Hold on. A sense of vertigo from this window. Whoever built that fan-shaped sidewalk certainly wanted people to look up and not down.
Hold on. It’s not a hat. It’s the visible part of a round manhole to her left. Her arms are folded behind her back. She’s not begging. She’s waiting. Looking. Thinking that whatever made those people over there go through the garbage can, well… it reminds her she used to wear torn clothes as a kid. Maybe. And that she’d roam the streets barefoot like some little vagabond.
Hold on. Thoughts must be very clear at that age. Eighty-five, ninety. She’s thinking: “I would never go through the garbage can.” And then: “These black shoes hurt.”
The twin brothers, separated at birth, met by chance in an online forum after their adoptive mothers’ funerals. The two women had died on the same day a couple of months prior to the cyber encounter. By the time the system had realised that two identical accounts had been created, the brothers had already connected, exchanged phone numbers and met.
Grief had turned both online. Melvin was shier and had rarely been abroad. Lucas had a stubborn streak but had travelled around the world for work. They were both collectors: Melvin old phones and radios; Lucas illustrated children’s books and maps. They had been on vacation in the same places but not in the same years and laughed and laughed about trying so hard to come up with different usernames and emails for all their online accounts.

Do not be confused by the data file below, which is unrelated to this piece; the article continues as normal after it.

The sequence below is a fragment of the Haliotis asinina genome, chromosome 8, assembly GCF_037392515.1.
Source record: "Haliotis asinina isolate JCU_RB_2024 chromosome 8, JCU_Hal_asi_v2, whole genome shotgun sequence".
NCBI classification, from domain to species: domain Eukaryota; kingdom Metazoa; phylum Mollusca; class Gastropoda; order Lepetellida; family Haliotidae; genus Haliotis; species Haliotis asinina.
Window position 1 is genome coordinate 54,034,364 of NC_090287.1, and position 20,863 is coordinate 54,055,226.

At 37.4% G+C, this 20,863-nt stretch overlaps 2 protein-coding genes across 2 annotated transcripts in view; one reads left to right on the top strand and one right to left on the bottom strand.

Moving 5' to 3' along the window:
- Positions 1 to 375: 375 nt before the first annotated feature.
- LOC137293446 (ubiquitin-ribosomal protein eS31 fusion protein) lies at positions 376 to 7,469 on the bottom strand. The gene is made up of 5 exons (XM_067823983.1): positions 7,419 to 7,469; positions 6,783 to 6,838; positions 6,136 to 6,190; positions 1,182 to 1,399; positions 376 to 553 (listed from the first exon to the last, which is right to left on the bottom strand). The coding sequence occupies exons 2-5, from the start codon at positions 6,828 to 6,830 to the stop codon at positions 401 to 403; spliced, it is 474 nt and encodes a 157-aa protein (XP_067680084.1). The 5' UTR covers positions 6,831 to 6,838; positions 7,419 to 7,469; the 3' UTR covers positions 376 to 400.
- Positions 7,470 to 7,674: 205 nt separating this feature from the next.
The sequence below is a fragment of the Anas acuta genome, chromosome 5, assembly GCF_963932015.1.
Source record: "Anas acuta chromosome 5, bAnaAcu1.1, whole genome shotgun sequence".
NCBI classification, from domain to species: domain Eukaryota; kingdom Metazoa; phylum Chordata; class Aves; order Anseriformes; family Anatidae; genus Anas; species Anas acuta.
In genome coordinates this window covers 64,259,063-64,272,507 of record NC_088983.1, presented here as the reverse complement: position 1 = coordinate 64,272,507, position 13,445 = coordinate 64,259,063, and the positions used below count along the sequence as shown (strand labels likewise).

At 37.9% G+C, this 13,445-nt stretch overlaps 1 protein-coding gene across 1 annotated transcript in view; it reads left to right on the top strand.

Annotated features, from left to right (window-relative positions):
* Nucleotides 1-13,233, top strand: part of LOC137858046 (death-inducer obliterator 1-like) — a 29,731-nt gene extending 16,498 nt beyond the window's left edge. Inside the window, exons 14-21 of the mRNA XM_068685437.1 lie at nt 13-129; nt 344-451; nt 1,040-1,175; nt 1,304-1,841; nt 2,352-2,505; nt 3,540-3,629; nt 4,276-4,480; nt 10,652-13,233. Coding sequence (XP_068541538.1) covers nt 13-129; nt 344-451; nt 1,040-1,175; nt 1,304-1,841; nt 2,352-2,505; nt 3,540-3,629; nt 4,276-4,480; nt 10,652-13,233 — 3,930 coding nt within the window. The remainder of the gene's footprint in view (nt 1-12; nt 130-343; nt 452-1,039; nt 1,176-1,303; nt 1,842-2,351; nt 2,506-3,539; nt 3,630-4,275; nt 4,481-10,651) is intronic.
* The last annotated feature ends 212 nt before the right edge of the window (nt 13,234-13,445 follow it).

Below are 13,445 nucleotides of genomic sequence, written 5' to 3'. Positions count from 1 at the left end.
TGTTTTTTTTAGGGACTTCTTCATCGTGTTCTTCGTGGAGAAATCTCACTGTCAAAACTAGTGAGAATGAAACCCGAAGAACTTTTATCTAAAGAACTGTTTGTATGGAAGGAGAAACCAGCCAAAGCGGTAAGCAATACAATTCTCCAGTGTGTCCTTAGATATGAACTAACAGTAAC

“What’s all the fuss upstairs?” he asked, tying up the belt of his bathrobe.
By the door, she shushed him, overjoyed. “They’re taking her away!”
“How should I know? A little screaming and I find an ambulance at my doorstep.”
The paramedics were carrying a woman down the stairs.
“Poor thing… is she going to be all right?” she asked, worried about the reputation of the building.
“Yes, madam. Go back in, please.”
“Her husband’s not home.” She mumbled, closing the door. “I wonder who she was… you know, entertaining… I saw her 3 days ago. New hair cut and color. Red. I guess she knew her husband was leaving…”
“You women are your own worst enemy. I’ll go back to bed.”
She was offended by his lack of interest.
“Get away from the door…”
“Oh no, whoever she was up there with, he’s got to go past this door.”
You keep yourself to yourself. You have a selected number of friends you hang out with, but you keep your distance; you pay your monthly rent “in cash”; you get a job which doesn’t require you to state where you live – you keep your old address.
In your building you have neighbors – you don’t know them, they don’t know you. You feel something creepily peculiar in the phrase “unburied, un-… what was it?, unknown”, like dying at sea and the big city is the big sea and you drown into it although you might like to drown somewhere else.
You say, “I want to swallow this big city. Not this big city to swallow me.”
Until the water pipes in your apartment break. Major work needs doing inside the walls.
And the walls are only pipes now. Whatever flows in every direction, it has to go through you.